I'm playing a multiclassed wizard 6, bard 1. I know that you can't copy non-wizard spells into your spellbook.

What if I copied one of the 1st-level spells I have access to as a Bard that is also on the wizard spell list? Can I make a scroll out of it and then have that same character copy it into his spellbook, since it's still a spell that a wizard could learn from his level up?

I've seen other questions like this but never for a spell that was both the spell lists of wizard and another class.

PS: I looked at the link you sent but it doesn't answer the question. That one was talking about a spell that wizards are unable to learn and that is not in their spell list. I am talking about spells that bards and wizards share.

  • \$\begingroup\$ If you're playing 5e this may help: Can a multi-class Bard/Wizard write spells known from Bard, into Wizard spellbook? \$\endgroup\$ – Steve Feb 19 at 5:04
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    \$\begingroup\$ Oh yeah, I also ought to mention that a question being [closed] doesn't mean that it's shut down forever, since anything closed can be reopened again (it doesn't even require moderator intervention to be reopened, just a few users, maybe even the same users who originally closed the question). Think of it as "work in progress", rather than just "DENIED" like it might be on other websites. Also, take the tour to find out how things work here, and visit the help center for more guidance. \$\endgroup\$ – NathanS Feb 19 at 10:07
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    \$\begingroup\$ @Hemmingway89 You should probably complete registration so that you can log back into your account. That way you get to edit your question without going through review queue (as happened now) and you'll keep rep and get all the benefits of that. (You may also need to go through the process of merging accounts so you get to own this question.) \$\endgroup\$ – Someone_Evil Feb 20 at 23:41
  • \$\begingroup\$ Do either these answer your question? "Can a multiclass Warlock/Wizard add spells known from Warlock to the Wizard spellbook?" and "Can a Wizard 14/Bard 3 copy bard scrolls into the wizard spellbook?". In particular the line "you should be able to craft a spell scroll of Comprehend Languages as a Bard (Crafting a Magic Item, DMG pg. 128) and then copy it into your spellbook from there [...] This would mean that spells common to both the can be scribed by a Bard and then copied by a Wizard." \$\endgroup\$ – Medix2 Feb 21 at 0:51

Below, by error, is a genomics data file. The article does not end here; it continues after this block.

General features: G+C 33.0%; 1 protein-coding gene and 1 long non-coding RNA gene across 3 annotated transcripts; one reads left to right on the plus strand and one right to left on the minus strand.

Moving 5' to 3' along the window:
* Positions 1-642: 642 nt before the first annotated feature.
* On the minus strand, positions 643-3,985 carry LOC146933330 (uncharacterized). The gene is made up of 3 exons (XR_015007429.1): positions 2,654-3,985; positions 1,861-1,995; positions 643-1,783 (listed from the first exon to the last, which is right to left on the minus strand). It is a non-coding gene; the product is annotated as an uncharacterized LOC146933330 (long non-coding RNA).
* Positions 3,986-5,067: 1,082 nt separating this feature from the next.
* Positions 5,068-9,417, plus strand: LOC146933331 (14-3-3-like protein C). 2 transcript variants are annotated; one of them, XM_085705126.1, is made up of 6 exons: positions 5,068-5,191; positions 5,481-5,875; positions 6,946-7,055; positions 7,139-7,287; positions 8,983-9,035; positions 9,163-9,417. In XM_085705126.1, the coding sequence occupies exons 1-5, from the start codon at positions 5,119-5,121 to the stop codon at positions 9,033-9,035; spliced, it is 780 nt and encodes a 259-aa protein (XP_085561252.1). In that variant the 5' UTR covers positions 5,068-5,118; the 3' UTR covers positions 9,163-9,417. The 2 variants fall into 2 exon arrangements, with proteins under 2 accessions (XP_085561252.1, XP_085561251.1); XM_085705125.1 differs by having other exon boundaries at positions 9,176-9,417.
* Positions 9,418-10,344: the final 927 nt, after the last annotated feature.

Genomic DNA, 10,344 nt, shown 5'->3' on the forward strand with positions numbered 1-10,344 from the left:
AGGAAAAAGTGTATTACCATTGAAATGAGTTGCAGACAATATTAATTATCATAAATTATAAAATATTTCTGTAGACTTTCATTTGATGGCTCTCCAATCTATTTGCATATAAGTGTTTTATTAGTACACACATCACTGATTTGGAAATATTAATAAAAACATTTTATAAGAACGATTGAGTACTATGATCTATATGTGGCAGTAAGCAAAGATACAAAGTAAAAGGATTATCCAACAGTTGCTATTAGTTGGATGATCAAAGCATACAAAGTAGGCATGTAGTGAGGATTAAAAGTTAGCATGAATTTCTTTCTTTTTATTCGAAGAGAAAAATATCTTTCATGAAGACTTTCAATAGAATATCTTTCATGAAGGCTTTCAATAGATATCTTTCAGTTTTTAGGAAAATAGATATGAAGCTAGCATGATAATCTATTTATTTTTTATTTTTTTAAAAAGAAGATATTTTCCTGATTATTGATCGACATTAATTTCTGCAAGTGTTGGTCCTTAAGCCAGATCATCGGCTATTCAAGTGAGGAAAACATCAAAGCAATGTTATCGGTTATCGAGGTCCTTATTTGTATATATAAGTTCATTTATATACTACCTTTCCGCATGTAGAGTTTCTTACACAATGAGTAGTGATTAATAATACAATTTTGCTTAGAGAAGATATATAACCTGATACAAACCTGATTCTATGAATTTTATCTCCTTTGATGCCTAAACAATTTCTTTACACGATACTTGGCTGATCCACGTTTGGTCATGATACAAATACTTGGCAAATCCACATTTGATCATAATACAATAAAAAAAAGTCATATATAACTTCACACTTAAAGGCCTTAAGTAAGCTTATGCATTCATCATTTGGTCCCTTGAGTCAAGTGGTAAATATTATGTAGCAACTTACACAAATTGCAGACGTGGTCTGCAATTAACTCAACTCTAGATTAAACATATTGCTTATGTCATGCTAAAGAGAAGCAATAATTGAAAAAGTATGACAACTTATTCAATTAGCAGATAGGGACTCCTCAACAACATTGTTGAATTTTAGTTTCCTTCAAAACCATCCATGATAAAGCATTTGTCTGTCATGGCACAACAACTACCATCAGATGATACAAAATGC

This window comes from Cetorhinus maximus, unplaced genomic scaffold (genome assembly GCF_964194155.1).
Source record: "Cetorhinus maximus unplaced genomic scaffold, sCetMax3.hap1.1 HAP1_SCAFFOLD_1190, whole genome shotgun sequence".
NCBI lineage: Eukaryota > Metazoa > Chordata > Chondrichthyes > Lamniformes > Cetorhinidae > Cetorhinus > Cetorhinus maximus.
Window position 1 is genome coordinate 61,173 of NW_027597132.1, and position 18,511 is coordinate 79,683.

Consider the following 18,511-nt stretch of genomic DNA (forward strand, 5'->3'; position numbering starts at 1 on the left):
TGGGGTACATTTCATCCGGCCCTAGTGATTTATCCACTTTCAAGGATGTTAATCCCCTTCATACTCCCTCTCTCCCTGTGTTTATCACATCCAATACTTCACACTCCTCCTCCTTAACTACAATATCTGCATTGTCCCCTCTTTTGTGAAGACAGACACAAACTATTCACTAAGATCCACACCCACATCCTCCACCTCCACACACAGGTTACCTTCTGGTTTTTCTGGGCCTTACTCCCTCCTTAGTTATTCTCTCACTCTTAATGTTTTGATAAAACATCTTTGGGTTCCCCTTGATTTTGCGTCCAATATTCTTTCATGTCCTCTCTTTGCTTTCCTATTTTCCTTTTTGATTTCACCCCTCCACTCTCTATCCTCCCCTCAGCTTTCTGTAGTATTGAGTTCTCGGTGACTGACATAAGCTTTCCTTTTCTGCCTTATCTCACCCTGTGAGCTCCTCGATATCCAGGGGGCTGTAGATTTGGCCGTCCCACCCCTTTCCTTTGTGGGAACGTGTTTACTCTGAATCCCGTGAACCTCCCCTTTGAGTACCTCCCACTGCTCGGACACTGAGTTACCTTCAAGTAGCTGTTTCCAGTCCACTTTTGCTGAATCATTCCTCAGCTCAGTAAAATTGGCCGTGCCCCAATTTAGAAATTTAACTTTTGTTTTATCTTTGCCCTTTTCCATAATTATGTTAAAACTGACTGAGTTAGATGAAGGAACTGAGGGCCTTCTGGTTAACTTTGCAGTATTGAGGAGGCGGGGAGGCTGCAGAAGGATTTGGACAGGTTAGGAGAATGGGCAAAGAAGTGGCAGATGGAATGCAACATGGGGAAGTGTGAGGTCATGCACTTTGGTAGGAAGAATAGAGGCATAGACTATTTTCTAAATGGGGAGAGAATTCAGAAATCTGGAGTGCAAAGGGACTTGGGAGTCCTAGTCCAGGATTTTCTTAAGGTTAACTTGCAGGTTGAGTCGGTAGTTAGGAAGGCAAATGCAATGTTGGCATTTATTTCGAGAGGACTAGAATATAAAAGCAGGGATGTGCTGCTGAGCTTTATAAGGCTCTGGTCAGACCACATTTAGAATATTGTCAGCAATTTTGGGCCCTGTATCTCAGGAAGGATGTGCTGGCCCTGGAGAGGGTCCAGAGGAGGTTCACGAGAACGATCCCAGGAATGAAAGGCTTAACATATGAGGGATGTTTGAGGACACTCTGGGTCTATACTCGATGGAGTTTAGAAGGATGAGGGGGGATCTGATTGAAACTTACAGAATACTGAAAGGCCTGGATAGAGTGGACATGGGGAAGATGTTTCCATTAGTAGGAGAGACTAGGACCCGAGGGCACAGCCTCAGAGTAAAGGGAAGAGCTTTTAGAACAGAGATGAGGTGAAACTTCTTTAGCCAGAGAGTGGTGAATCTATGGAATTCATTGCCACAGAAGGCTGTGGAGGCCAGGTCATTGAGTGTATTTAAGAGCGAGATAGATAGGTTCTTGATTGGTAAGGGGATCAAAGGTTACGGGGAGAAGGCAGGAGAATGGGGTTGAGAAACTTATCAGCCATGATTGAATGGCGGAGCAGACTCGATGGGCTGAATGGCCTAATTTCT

• \$\begingroup\$ I just realized I linked the wrong Q/A earlier. I meant to link to this one: "Can a multi-class Bard/Wizard write spells known from Bard, into Wizard spellbook?" That now squared away, did your character make the spell scroll in question? \$\endgroup\$ – Medix2 Feb 21 at 18:45

It looks the answer is YES

Xanathar's Guide to Everything (page 133) says:


With time and patience, a spellcaster can transfer a spell to a scroll, creating a spell scroll.


Scribing a spell scroll takes an amount of time and money related to the level of the spell the character wants to scribe, as shown in the Spell Scroll Costs table. In addition, the character must have proficiency in the Arcana skill and must provide any material components required for the casting of the spell. Moreover, the character must have the spell prepared, or it must be among the character's known spells, in order to scribe a scroll of that spell. If the scribed spell is a cantrip, the version on the scroll works as if the caster were 1st level.

And in the spell scroll section of the Dungeon Master's Handbook (page 200) says:

A wizard spell on a spell scroll can be copied just as spells in spellbooks can be copied. When a spell is copied from a spell scroll, the copier must succeed on an Intelligence (Arcana) check with a DC equal to 10 + the spell's level. If the check succeeds, the spell is successfully copied. Whether the check succeeds or fails, the spell scroll is destroyed.

So, seeing as the spell the Bard is choosing to scribe is on the Wizard spell it will be able to copied to the spell book. This is of course dependent on the PC having the Arcana proficiency (to scribe the scroll) and passing any required checks.

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